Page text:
CHICAGO — For art museums interested in contemporary American art, the 1980s have been a bit of a blind spot.
Individual artists who emerged in those rambunctious years have not been in short supply in their galleries, through retrospectives and theme shows. But the period as a whole has remained elusive. Incisive surveys have been almost nonexistent.
Perhaps it has something to do with wounded pride. With the roaring return of new European art, felled from prominence a generation earlier by the brutal devastation of war, a 30-year run that saw American artists at the top of the international heap came to a definitive end. Add New York's loss of national dominance after 1980 with the unequivocal emergence of Los Angeles art, and the cultural alterations were apparently too much to wrap one's head around.
That's changing now. Another generation is passing, so the '80s are coming into new focus.
At the Museum of Contemporary Art here a tight, well-selected exhibition is a quietly compelling survey of a transformative period. "This Will Have Been: Art, Love & Politics in the 1980s" sets a high standard, rooting art in the era's social landscape.
The show's time frame begins in 1979, a year bracketed by a terrifying accident at the Three Mile Island nuclear power plant in the spring and the fall hostage crisis at the American Embassy in Iran. It ends in 1992, when lingering economic distress saw the election of President Clinton with just 43% of the popular vote.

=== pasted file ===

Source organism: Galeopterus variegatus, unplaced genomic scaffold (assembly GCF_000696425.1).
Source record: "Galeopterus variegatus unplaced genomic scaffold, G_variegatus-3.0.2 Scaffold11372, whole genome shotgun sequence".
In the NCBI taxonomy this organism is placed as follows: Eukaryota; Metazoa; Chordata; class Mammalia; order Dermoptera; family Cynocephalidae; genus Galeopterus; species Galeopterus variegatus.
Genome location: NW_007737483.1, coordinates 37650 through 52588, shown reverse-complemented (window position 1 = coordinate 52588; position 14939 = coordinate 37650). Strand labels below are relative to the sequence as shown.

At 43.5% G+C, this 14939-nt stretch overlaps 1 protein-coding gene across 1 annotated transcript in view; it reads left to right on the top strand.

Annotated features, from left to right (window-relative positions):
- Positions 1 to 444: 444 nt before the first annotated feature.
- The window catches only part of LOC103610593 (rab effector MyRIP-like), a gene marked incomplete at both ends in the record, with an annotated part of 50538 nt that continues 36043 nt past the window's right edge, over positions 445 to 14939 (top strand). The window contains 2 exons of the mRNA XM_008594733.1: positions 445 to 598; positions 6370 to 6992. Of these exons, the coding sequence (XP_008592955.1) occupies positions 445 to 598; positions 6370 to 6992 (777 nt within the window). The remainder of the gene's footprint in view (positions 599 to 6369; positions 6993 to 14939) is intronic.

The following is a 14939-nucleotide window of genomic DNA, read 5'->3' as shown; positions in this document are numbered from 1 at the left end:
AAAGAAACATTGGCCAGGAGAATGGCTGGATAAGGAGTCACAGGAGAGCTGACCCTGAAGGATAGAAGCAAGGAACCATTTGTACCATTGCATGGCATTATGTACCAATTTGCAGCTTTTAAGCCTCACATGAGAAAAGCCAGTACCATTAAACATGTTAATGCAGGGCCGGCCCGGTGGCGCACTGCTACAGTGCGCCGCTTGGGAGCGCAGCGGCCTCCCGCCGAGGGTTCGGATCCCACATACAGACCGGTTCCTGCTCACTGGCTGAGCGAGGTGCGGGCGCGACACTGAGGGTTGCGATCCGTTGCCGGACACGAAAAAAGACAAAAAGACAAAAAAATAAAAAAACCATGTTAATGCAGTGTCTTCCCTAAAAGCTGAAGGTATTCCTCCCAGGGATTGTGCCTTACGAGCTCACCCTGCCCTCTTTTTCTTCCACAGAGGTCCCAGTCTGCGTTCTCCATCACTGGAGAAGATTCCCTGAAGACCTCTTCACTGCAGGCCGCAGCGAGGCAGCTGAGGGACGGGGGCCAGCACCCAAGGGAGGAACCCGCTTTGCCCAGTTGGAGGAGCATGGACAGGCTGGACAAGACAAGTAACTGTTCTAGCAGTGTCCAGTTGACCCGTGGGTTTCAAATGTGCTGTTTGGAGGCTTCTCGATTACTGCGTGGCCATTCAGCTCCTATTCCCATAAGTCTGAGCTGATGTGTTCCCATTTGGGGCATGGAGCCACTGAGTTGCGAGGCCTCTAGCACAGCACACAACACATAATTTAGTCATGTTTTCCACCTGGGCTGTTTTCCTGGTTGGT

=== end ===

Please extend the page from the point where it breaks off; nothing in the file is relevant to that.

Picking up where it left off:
Some international artists are included. Among them are South Africa'sMarlene Dumas, with a scalded painting of a woman's imploring face; Germany'sGerhard Richter, giving the soft-focus treatment to a bleached human skull;Brazil's Jac Leirner, who makes a creepy smile by stringing hundreds of Marlboro cigarette packages on a diaphanous cord tacked at both ends on the wall;Colombia's Doris Salcedo, whose stack of neatly folded white shirts stiffened with plaster and pierced through the shoulder by a steel rod reads as a stark, Minimalist totem, and more.
However, of more than 90 artists and several artists' collectives — including General Idea, Gran Fury and the Guerrilla Girls — Americans are in the majority by a sizable margin. Art's internationalization is seen from an unabashed U.S. perspective.
And rightly so. In the United States, everything changed in the '80s. The stark adjustment had been building for some time, but during those tumultuous years the attitudes that drove the nation into a ditch not so long ago were kicked into gear. Connections between then and now are sharp. Take the current Occupy movement, which was augured a quarter-century ago in the ACT UP outrage against official indifference to the AIDS pandemic.
The '80s witnessed the greed-is-good ascendancy of economic royalism, a supply-side voodoo claiming that what works for the wealthy is best for everyone. Religious fundamentalists built communications-based empires by profiteering on culture war. Militarism stood triumphant, grandiloquently beating its chest astride the rubble of the Berlin Wall. Propaganda went mainstream, first on talk radio and later on cable TV.
All of it is encountered in the show, given the dual focus on love and politics. "This Will Have Been" employs a savvy, future-perfect title that collapses time into a space of transformation. It's divided into four sections, which overlap.